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The Best Photographic Tool You Already Have (But Never Use)

By Ryan Kelly


January 20, 2017

Want to make your subject ‘pop’ off the image and look more 3D? How about give a person that perfect twinkle in their eye that lights up the whole photo?

We all love to pour over incredible images, dreaming about how amazing it would be to have access to the professional gear that helped make them possible. So what if I were to tell you that the one of the most well-used pieces of gear in a pro photographers toolkit is available to you right now, for free? It’s something so common and so portable that you can easily take it with you or find it wherever you are at the moment. It’s the one piece of gear that can take a mediocre image and make it a beautiful, striking, three dimensional looking image you’re proud to share with the world.

Enter: the reflector.

What is a reflector? It’s an object that you can, well…reflect or ‘bounce’ light off of, then onto your subject. It can be any colour, shape or size, but in my experience, a fairly large, white, circular shape does the best job. Having said that, I have used towels, sheets of writing paper, place cards, even the shirt of the person standing next to me to reflect some much needed light that put the final image over the top.

Here's just a few reflectors you can use, both photo-specific and most definitely not photo-specific.

A few different reflector examples, all of which I’ve used on professional jobs and for personal snapshots.

Not only are reflectors everywhere, but they’re also incredibly easy to use. Check out the before/after example below. I took the portrait on the left without using a reflector. It looks decent but maybe a little dark on Beth’s face.

To fix this I have three options:

1. I could bump up my exposure to brighten her face and risk badly over exposing the background
2. I could lighten up her face using layers or a brush back at the computer, but I’m not super happy with how flat the light looks to begin with, so I don’t think that’s the best option
3. I could use a reflector to bounce some sunlight back towards her to brighten things up and not touch my exposure settings at all. The portrait on the right was taken with the exact same exposure settings (f/2, 1/1000 sec and ISO 100) but as you can see, I’ve added some beautiful light using a $20 reflector. That lovely reflector has added dimensionality, separation from the background, and the all-important ‘twinkle’ in the subjects eyes.

A highly technical diagram of the image above. Holding the reflector at roughly a 45 degree angle to your subject gives it a three dimensional look. 

Here are another couple of examples of using a reflector to add some extra awesome-ness to a portrait. The reflector was on the right hand side for both this time. (Both were shot at f/1.9, 1/2000 sec and ISO 200 using a medium format film camera)

So as you can see, using a reflector can make a huge difference. Let’s go over a few things to keep in mind when getting your bounce on…
As we know, the bigger the light source, the softer or smoother the light will on our subject (if you’d like to learn more about light as well as other essential aspects of photography, check out The Beginner Photography Starter Pack) . I many cases, our reflector becomes the main light source, so if you want a soft, classically flattering light for your subject, choosing a relatively large reflector is the way to go. My reflector size of choice for portraits is 42” across because it’s big enough to cast some great light, yet still hand-holdable on windy days.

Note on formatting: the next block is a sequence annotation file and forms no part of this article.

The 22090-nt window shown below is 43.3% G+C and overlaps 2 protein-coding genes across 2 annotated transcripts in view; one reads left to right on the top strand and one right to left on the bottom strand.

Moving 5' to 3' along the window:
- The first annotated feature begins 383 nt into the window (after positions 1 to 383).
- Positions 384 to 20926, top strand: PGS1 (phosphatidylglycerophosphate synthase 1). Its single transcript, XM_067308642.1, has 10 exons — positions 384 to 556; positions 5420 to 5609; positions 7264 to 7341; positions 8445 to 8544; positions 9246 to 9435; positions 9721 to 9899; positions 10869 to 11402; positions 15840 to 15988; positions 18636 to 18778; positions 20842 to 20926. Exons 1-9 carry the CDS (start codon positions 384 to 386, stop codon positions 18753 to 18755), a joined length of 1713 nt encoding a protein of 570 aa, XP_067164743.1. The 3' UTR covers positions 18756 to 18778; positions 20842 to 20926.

Reflectors are a staple for any professional photographer — especially food photographers.

The setup for the soup/bread photo was simple: ample window light coming straight in from the back and a piece of white cardboard to bounce some light back onto the bowl on the left. The 75 cent piece of white cardboard made all the difference for this shot because before adding it in, the front side of the bowl was quite dark and dull.

The next time you find yourself in a well lit/sunny bistro, use this same technique with a white napkin and your iPhone.

People might think you look a little crazy, but that’ll just be a funny story to tell your millions of new Instagram followers.


Here’s one more example I wanted to show you. For this shot of Peaty (the bird), I used Beth’s shirt as a reflector. All she had to do was walk up and stand in a position that bounced the window light off her shirt and onto Peaty. Look at the massive difference it made in the before/after example! I didn’t even need to change my exposure. It really doesn’t get much easier than this.

Reflectors are everywhere! At your favourite brunch place and you feel the need to capture that eggs benedict in all its glory? Grab a white napkin or menu to bounce some light where its needed like I mentioned above. How about walking around downtown on a sunny afternoon? Keep an eye out for reflections off of glass windows for some amazing pockets of light. What if you’re taking photos of a bride getting ready on her wedding day? Hotel towels are pretty much always white, so grab one of those to add depth and a sparkle in the brides eyes when taking a window lit portrait.
Apart from grabbing a towel or sheet of paper, you can pick up some inexpensive, photo-specific reflectors at most any camera store.I typically buy my reflectors from either Adorama or KEH.
The opportunities and options for reflectors are endless, so get out there, keep your eyes open and have some fun with it!

Ryan Kelly is a professional photographer and educator. You can find out more about his flagship class The Beginner Photography Starter Pack by clicking here. 

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